I'll never forget the first time I ate there. I was with my two children in the late afternoon and WE WERE STARVING! I couldn't believe our good fortune when I remembered that I put my credit card in the zippered luggage attached to my bike.
"Hey, kids, do you want to eat here?" I asked.
"Yeah! Yeah! Yeah!" they shouted in unison.
At that time, my family was on a tight budget -a seemingly endless one- and eating out was a luxury. I will never forget how juicy and delicious that hamburger tasted! I highly recommend that if you ever want to get a full-flavor taste out of a hamburger, bike the trail for several hours. You will be low on protein, carbs, fats and calories and hamburger will taste like prime rib steak!
What I liked so much about this restaurant is that there was such a mixture of people. It is the same today! You always have the bicycling families, each with their own unique bicycles. You can tell a lot about a person by the bicycle they ride. Then there's the town folk who stop in to get a bite to eat because, well, that's the only place in town to dine out. What is most fascinating to me are the motorcyclists! One moment you're having a nice quiet and scenic meal, and the next moment the peace is broken with the loud, ear popping drone of Harleys, Yamahas, Honda's and choppers pulling into the gravel parking lot mounted with motorcycle men and their motorcycle mommas on the back of their 'hogs'. It's a sight to see. Everyone stops eating when this happens and looks at the parade of tricked out cycles with riders in their best leathers and tattoos.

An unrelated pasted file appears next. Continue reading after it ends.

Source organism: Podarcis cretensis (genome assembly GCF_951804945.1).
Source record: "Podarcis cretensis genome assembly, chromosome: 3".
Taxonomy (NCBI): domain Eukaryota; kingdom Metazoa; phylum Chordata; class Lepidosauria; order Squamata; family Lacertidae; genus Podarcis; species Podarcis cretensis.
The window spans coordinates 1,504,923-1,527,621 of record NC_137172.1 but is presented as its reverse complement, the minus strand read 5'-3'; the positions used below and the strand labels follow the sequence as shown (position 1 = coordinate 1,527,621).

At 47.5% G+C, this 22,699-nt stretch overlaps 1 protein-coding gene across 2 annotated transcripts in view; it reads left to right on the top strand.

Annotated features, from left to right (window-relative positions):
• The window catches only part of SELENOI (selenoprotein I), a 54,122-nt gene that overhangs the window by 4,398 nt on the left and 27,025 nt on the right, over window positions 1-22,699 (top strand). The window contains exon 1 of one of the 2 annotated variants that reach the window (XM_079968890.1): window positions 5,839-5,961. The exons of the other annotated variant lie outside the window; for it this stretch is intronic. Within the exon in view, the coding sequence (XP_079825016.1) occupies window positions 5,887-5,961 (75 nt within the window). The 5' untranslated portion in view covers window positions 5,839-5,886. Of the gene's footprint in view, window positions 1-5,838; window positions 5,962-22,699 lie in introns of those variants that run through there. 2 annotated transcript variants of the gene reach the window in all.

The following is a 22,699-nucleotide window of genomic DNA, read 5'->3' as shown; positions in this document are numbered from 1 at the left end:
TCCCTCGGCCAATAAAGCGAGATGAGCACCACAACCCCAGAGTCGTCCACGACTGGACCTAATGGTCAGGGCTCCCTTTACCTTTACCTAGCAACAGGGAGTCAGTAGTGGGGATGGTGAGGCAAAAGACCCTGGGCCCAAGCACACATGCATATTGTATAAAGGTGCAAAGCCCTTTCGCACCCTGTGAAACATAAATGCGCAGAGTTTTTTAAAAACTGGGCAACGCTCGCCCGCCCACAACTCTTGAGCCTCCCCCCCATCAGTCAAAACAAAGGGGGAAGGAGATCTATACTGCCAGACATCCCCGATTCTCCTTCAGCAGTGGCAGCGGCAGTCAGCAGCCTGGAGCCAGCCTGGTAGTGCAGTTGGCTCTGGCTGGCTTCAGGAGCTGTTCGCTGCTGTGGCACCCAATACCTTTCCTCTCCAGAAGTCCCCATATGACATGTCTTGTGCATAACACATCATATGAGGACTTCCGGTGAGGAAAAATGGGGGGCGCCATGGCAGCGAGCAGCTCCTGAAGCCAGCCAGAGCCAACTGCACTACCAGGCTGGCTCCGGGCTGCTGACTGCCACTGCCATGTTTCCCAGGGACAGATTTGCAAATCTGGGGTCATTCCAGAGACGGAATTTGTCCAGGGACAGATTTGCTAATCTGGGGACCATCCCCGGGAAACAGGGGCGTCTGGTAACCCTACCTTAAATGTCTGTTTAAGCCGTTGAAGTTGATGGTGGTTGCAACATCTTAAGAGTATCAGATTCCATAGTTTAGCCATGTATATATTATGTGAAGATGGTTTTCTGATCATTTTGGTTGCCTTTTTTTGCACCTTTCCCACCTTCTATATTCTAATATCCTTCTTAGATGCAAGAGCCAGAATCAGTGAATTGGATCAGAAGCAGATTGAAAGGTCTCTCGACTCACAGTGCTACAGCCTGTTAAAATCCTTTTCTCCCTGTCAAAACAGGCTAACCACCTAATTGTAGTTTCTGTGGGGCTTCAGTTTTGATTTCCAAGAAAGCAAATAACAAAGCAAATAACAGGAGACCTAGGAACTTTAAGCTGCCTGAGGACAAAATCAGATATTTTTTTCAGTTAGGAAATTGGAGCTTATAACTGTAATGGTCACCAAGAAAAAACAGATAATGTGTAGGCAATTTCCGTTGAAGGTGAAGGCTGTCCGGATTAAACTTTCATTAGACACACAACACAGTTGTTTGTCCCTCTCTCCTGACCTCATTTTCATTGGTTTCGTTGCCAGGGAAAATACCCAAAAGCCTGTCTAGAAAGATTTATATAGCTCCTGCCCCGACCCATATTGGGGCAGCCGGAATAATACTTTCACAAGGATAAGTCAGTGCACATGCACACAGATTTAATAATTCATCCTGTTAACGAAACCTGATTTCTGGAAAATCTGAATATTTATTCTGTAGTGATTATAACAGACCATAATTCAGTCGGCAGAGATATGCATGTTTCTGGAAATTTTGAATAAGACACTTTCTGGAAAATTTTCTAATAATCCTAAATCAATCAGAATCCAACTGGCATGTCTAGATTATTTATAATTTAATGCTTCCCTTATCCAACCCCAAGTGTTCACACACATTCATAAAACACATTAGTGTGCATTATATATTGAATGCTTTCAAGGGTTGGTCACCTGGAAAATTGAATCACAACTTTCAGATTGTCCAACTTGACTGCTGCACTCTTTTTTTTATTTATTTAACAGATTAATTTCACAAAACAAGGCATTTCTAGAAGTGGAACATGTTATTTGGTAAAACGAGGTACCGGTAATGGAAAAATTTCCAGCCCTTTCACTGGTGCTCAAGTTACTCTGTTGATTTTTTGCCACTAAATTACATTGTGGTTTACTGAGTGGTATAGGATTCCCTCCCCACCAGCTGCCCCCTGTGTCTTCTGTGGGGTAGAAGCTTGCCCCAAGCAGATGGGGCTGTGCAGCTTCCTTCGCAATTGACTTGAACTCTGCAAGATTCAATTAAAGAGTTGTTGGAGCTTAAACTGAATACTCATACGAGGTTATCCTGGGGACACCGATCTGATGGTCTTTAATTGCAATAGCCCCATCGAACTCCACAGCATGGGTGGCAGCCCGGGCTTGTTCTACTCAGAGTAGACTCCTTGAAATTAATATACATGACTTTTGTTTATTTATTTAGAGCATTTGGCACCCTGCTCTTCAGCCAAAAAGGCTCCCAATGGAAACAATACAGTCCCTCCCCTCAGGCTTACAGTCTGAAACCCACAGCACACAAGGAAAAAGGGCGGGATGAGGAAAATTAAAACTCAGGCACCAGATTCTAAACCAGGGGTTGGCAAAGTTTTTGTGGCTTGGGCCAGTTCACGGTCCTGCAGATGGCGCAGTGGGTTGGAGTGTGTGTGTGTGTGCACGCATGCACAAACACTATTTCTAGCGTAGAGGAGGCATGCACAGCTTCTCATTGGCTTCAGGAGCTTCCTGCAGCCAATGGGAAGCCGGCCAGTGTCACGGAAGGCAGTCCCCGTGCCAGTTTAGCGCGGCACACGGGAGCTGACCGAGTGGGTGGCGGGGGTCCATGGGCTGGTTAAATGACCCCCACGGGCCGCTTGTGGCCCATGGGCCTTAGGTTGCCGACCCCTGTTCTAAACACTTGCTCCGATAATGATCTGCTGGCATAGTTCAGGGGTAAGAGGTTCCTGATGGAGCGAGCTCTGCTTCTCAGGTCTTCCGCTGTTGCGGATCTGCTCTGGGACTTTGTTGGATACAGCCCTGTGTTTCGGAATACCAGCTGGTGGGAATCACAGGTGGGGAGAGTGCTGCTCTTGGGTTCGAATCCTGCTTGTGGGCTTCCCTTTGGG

Writers are usually keen observers of people in their element. Eating at the Little River Cafe is a mecca for writers who want to add characters into their stories who are of the cycling kind, motorized and non-motorized. Although the patrons of this little restaurant are diverse, they all seem to mingle well. The motorcyclists seem to be business professionals who want to get out of the corporate world and walk on the wild side on the weekends. Most of the men wear colorful bandannas knotted at the nape of the neck, leather boots, tight jeans with metal studs here and there, a few tattoos on the arms -not really too obvious-, denim shirts unbuttoned lower than usual, a few hoop or stud earrings and leather hand gloves that they pull off as soon as they dismount their rides. The passenger women, to my surprise, are dressed modestly and have complimentary styles of clothing to their men, however they don't have tattoos -at least not in visible areas. The first thing they do when they dismount their bike is to pull out that ponytail and let their hair flow like Godiva. Not many of the motorcycle mommas have short, coiffed hair. The men seem to be losing their hair, but their ladies have an abundance of it. The motorcycle couples enter the bar with greater strides than most people. I don't know if it's the boots or just the swagger they've all adopted. Once seated, they project a polite manner like the rest of us. The rest of the diners breath a sigh of relief when they realize that these bikers are the upper crust of the motorcycle world: They have no guns, no bats, no Chinese stars, no brass knuckles, no numchucks, no drugs and no cigarettes.